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The Greatest Secret To Running Success

Posted by on Sep 14, 2011 | 11 Comments

Is it goal-setting?

No.

Yasso 800’s?

Nope.

Tracking every run with a Garmin and uploading it to Daily Mile?

Not at all.

Running with a smile on your face?

Well, sometimes.  But that’s not much of a secret anymore.

So what is this secret holy grail that will make you a tremendous runner?  It’s so simple, the vast majority of runners overlook it.  Us barefoot runners have a foot up on the competition because we are at least aware of this concept.

Any guesses???

The most underrated secret to becoming a great runner is…. knowing yourself.

That’s right… know yourself.  I often quote George Sheehan, and one of his most famous addresses this very issue:

“Life is the great experiment. Each of us is an experiment of one- observer and subject- making choices, living with them, recording the effects.”

Okay, maybe it’s not such a secret.  Sadly, not many runners actually follow Sheehan’s advice.  We spend countless hours researching new training plans, ideas, shoes, gear, and crosstraining plans.  We are searching for anything that will make us better runners.  That’s a good thing.

The problem- we don’t really experiment.  We completely change our entire routine.  We do this for a time, then we move on to the next new thing.  We see this in trends during races.  I recently attended a local race where at least half of the runners were wearing compression sleeves.  I silently wondered how many actually found them to improve performance.

We also see this when people begin low heart rate training, Crossfit, paleo diets, POSE running, or any other new idea that comes along.  All of these has value, and all may provide a good place to start.  However, we should be open to the idea of introducing new elements that will customize these concepts to better suit our own uniqueness.

We should treat everything as an experiment.  If some things work, we should repeat them.  If they do not work, we should abandon them.  Through this process, we come to know what works and does not work for us as individuals.

If we apply this process on a regular basis, we usually end up with a strange hodge-podge of training plans, mismatched gear, and unorthodox racing strategies.  They are customized plans that are tailored specifically to us.  That is how we can guarantee success.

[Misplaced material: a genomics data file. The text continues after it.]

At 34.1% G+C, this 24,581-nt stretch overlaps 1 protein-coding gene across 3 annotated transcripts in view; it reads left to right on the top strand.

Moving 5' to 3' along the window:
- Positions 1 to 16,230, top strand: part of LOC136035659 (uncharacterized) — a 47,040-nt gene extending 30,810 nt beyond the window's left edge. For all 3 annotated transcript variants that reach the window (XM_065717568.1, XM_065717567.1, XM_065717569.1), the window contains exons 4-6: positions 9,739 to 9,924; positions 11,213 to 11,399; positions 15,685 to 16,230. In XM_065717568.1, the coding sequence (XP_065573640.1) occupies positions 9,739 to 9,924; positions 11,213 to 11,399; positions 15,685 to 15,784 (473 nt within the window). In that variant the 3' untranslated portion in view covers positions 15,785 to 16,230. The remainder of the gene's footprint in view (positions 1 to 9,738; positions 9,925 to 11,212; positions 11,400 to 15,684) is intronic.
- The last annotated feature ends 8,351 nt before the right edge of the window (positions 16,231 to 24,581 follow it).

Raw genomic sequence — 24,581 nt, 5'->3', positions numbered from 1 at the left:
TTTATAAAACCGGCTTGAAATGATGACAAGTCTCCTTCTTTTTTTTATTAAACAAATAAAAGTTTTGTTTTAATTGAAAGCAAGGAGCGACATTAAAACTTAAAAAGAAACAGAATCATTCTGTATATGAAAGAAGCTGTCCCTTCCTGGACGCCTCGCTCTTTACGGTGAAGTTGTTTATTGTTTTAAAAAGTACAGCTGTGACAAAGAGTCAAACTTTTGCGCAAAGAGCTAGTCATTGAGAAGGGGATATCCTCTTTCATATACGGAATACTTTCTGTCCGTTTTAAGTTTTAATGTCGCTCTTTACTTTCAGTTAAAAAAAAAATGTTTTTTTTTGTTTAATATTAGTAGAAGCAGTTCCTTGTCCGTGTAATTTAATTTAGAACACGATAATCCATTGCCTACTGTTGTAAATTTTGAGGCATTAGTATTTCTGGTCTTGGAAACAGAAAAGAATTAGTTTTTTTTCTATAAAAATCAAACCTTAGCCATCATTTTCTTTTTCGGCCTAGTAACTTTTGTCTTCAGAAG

People often ask me about my training, gear, etc.  I laugh for two reasons:  First, I’m not fast.  On a good day, I may finish in the top third.  It’s not uncommon for me to finish near the bottom.  Second, everything I do is specifically tailored for me.  Through experimentation, I’ve found the right combination of variables that allow me to perform at my peak based on my available training time.  If anyone were to copy my exact plan, there’s a pretty good chance it would be a complete disaster.  Likewise, if I were to copy someone else’s plan, THAT would be a complete disaster.

Over time, I’ve changed many elements of my training routine over time.  here are a few examples:

  • I used to do a lot of leg exercises, now I do mostly hill repeats,
  • I used to do 400m repeats for speedwork, now I do occasional 5ks,
  • I used to eat Ben and Jerry’s ice cream during ultras, now I eat primarily Gu,
  • I used to use a “get as many miles as I can before needing to walk” race strategy, now I use a “conserve energy early on so I won’t have to walk” strategy.

Each of these original strategies worked, but I eventually found something that worked better.  Here are some tips to systematically introduce new variables:

  1. Cast a wide net.  Look for new ideas to test in unusual places, not just the pages of Runners World.  Recently I’ve been experimenting with some tactics used in the orienteering world.
  2. Don’t make wholesale changes.  Pick one or two variables to change at a time.  This makes it relatively easy to determine what works and what does not work.
  3. Give each variable sufficient time.  The exact amount depends on the variable.  When I first tried handheld water bottles, I hated them.  After three runs, they became more comfortable.  The added convenience of the water bottle versus a hydration pack has been a huge advantage in races.
  4. Occasionally revisit old ideas that failed.  Sometimes some things work well at different stages of our running careers.  Just because something doesn’t work today doesn’t mean it will not work in the future.

Trying new things in a systematic manner helps us find what truly works and does not work for ourselves as individuals.  If we really want to take our running up a notch, experiment!